Cuts, cuts, cuts.
"It seems like that's all I've done for 11 years," said Keith Rheault, reflecting on more than a decade of decisions as Nevada's superintendent of public schools. "All we've been doing is playing defense."
But Gov. Brian Sandoval promises a reprieve next year, vowing to hold the line on school funding. Nevada, which has struggled to keep up with one of the country's fastest growing student populations, would finally have a chance to catch its breath, said Rheault, who speaks from years of experience matched by only two other current state superintendents in the nation.
"Growth was a detriment more than anything," the retiring state superintendent said of Nevada's low student performance ranking when compared to other states. "With stability will come improvement."
Rheault, 57, considers it all as he ends his tenure at the helm.
"There's no good time to leave, but this is as good as it gets," he said Thursday, shortly after flying into Las Vegas for his last Nevada Board of Education meeting. Rheault is retiring April 2 after 25 years with the state education department.
His goal is to step down with Nevada schools heading in the right direction. He plans to retire a month after signing off on a wave of reforms to be implemented if the federal government approves Nevada's request for a waiver from the much-criticized requirements of the No Child Left Behind Act.
Rheault has been the state's head of public schools since 2004, but has ushered the state through some major shifts dating back to 1986, when he joined the Nevada Department of Education as a director of agricultural education.
Rheault grew up in the fertile farm country of the Red River Valley near Fargo, N.D., working on his grandfather's farm growing soybeans, sunflowers and grains.
Because of that experience, Rheault has always championed integrating career and technical training into public education. He developed the state's original vocational education program after earning a doctorate in agricultural education from Iowa State University, said veteran Board of Education member Dave Cook.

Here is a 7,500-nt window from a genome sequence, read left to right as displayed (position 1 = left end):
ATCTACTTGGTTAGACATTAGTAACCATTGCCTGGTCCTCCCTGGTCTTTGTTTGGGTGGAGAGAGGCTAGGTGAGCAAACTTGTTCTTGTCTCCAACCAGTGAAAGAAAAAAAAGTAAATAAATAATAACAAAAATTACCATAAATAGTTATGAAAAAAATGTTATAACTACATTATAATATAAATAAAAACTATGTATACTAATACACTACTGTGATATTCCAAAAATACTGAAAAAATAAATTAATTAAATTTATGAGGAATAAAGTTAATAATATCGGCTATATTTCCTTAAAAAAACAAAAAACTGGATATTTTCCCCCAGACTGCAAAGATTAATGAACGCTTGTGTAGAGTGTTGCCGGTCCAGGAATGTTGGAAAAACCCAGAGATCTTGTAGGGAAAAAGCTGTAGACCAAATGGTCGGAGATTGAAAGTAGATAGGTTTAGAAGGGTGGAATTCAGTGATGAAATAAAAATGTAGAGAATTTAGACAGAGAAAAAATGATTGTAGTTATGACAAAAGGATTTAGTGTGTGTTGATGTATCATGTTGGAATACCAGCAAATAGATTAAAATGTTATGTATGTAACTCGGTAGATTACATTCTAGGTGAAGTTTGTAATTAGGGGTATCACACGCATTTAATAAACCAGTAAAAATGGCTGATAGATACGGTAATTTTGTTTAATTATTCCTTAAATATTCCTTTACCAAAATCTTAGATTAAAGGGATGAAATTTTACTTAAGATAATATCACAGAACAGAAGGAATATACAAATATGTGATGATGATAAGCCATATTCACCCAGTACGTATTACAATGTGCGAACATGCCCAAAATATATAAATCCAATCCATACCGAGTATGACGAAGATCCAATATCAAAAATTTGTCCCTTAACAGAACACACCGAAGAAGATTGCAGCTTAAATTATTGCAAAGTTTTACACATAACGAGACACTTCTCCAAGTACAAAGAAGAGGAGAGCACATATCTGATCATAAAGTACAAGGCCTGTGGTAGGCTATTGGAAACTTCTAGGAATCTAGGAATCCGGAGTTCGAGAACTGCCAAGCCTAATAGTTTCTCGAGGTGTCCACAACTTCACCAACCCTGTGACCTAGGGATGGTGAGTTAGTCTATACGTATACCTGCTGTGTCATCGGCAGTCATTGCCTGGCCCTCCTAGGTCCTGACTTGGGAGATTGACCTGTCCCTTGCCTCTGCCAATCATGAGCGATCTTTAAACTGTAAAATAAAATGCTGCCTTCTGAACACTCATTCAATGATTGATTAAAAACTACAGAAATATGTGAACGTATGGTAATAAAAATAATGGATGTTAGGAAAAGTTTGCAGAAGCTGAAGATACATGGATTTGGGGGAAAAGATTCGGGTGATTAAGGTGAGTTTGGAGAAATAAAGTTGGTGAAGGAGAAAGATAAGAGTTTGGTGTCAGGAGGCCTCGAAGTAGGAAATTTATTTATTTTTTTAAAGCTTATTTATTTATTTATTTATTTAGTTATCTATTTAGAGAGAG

These vocational schools -- now numbering less than a dozen -- have proven successful with high graduation rates, low occurrences of discipline problems and student career success, he said. That's because students attend these schools to pursue their passions in culinary arts, aeronautics, engineering and other fields in addition to the basics.
"To me, that's an answer for public schools," he said. "All have waiting lists."
Rheault's retirement, in itself, marks a major shift in Nevada education. Beginning with Rheault's successor, the governor chooses the state superintendent of public instruction instead of the Board of Education, and the governor alone can replace the superintendent. Critics have said that has some negative implications.
"If you don't follow what the governor wants, I don't know how long you can get away with that," Rheault said. "That will make it much more political than it has been."
For example, the state is rolling out a new framework, which ranks schools mostly based on student performance. Gov. Brian Sandoval wanted schools to be given letter grades, from A to F. But school district officials thought that would be punitive instead of constructive and argued for a system of one to five stars.
Rheault weighed both arguments and sided with the districts.
"Keith always had a close working relationship with district superintendents, understood what they needed," said Cook, who was on the Carson City School District board from 1988 to 1996 before joining the state board. "He always did the right thing, instinctively, intuitively."
The new superintendent appointed by Sandoval, James Guthrie, must defend the governor's programs, unlike Rheault who "didn't have the threat of being fired," Cook said, adding: "Education is going to change."
Oregon is going a step further, with its governor also taking on the role of state superintendent.
"Right or wrong, my take on the job was being a ref" for the districts and the state, said Rheault, noting that he wasn't one to push programs on districts.
If districts don't support a program, it won't succeed, he said.
Rheault was always a "voice of reason," Cook said. "Keith was someone everybody trusted."
That's why the board supported him from start to finish.
Now, it's time to take a break, Rheault said. "I think I've been working since eighth grade."
Contact reporter Trevon Milliard at email@example.com or 702-383-0279.